I still don’t like Hikari.
After shrouding it in mystery for the better part of the season, Hikari Kagura’s past is finally revealed. It turns out that Hikari left for London as a little girl, and she and Karen only communicated in letters as Hikari trained to be the best. The year before she would eventually return to Japan, she was involved in another set of underground Revues. She would eventually take second place in those auditions, and be robbed of most of her shine. Hikari persisted, however, and the giraffe saw promise in her. He gave her a second chance at a Revue and sent her to Japan to Seisho academy to train with and against Karen. Now, after Hikari bests Nana, ending the time loop, and Karen beats Claudine, the two are on a collision course!
Finally, we delve into Hikari’s character. While I applaud their effort in making the character sympathetic, I still find her standoffishness to be more about servicing the plot than coming from anywhere reasonable in a character sense. Hikari being a bad friend to Karen when they were kids does not justify her continuing the behavior when they grow up, it just underlies a larger character flaw that I don’t think the show really cares about. Revue Starlight has shown itself to be a series that cares deeply about the interpersonal relationships of its core characters, Kaoruko and Futaba are great examples of that. But it has also displayed an incredible capriciousness for some of the ladies in the 99th class. My love of Mahiru, and my disappointment with her treatment so far has been well documented. I think Karen is very much in the same boat.
Don’t get me wrong. I did like this episode. I think that Revue Starlight has shown a knack for pacing and character development. I just also think that the show doesn’t always analyze the directions in which they develop their characters. I think Hikari’s backstory is just a little bit too busy. It doesn’t really work for her to have been a kind of cruel kid to motivate Karen, and then go through the personal tragedy of losing her shine, and then move back and be cruel to Karen again to protect her from the truth. It’s redundant, and with the anomalous exception of the scene where Karen and Hikari first watch “Starlight,” she’s a pretty bad friend. When Kaoruko acted this way, it was a set up for Futaba standing up for herself, but when Hikari does it, the show wants the audience to sympathize with her. But I won’t.
I think it’s a good move to make her the one to break Nana’s eternal recurrence because it gives me any reason to care about her at all, but that’s about it. She’s the least connected to the rest of the cast. I know she’s new, but she seems to have no relationship to any of the other girls. Two-thirds of the way into the show, I should have some idea of how she feels about the other talented students (Maya and Claudine) and should understand her place in the class’ hierarchy, not just extrapolate it from her spot in the rankings. During her flashback to the woman who beats her in her first Revue, I thought it was Claudine. Wouldn’t it be interesting if Hikari had some sort of relationship with the very gifted European student she had a match with this time to contrast with the one she lost in the flashback? They seem to be going for that by recreating the set of the play she did in London in her Revue in Japan, but it’s superficial at best.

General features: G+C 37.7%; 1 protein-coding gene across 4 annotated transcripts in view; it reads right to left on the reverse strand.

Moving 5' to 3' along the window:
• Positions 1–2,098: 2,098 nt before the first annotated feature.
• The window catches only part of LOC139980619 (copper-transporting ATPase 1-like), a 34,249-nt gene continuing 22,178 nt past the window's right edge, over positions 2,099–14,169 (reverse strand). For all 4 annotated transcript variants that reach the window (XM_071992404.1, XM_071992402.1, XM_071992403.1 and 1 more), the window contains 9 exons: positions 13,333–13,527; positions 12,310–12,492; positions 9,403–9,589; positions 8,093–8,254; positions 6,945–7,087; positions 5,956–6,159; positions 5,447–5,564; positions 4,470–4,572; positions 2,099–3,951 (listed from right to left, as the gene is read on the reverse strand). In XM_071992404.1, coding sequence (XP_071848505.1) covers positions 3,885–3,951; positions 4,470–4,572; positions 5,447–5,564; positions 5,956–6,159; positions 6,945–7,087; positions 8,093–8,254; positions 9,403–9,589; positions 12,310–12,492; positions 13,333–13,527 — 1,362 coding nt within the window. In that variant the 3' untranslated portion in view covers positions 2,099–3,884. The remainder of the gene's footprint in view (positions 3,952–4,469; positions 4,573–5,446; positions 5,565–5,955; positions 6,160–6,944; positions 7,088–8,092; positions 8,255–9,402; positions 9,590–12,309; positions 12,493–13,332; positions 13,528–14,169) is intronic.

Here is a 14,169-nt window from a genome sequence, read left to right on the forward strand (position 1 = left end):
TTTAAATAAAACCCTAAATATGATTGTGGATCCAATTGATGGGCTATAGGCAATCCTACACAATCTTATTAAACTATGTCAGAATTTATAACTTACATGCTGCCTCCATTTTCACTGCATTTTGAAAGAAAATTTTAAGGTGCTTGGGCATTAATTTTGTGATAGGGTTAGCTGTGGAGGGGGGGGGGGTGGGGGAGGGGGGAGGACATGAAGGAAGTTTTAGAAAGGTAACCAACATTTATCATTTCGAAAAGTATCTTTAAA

I don’t’ want to go in on this show too much, though. I’ve enjoyed Revue Starlight; I even enjoyed this episode. It just focuses on the weakest link in the show, and that happens to be the main relationship, conflict, and center of the whole thing. It’s weird to like a show that I feel has misplaced its core so bad as much as I do. Revue makes it up by spending as much time as possible with a very likable ensemble, but it merely prolongs the oncoming disappointment when we return to this ‘main’ story. It was interesting to learn there are other Revues, and that the giraffe may have been doing this for quite a long time, but the larger mystery isn’t the show’s strength either. At the end of the day, this show lives by the singular-character-centric episode, and it dies by the same. This week was just built around one of the weakest members of the ensemble. And when one of them gets a solo, you should just grit your teeth and wait for the next song.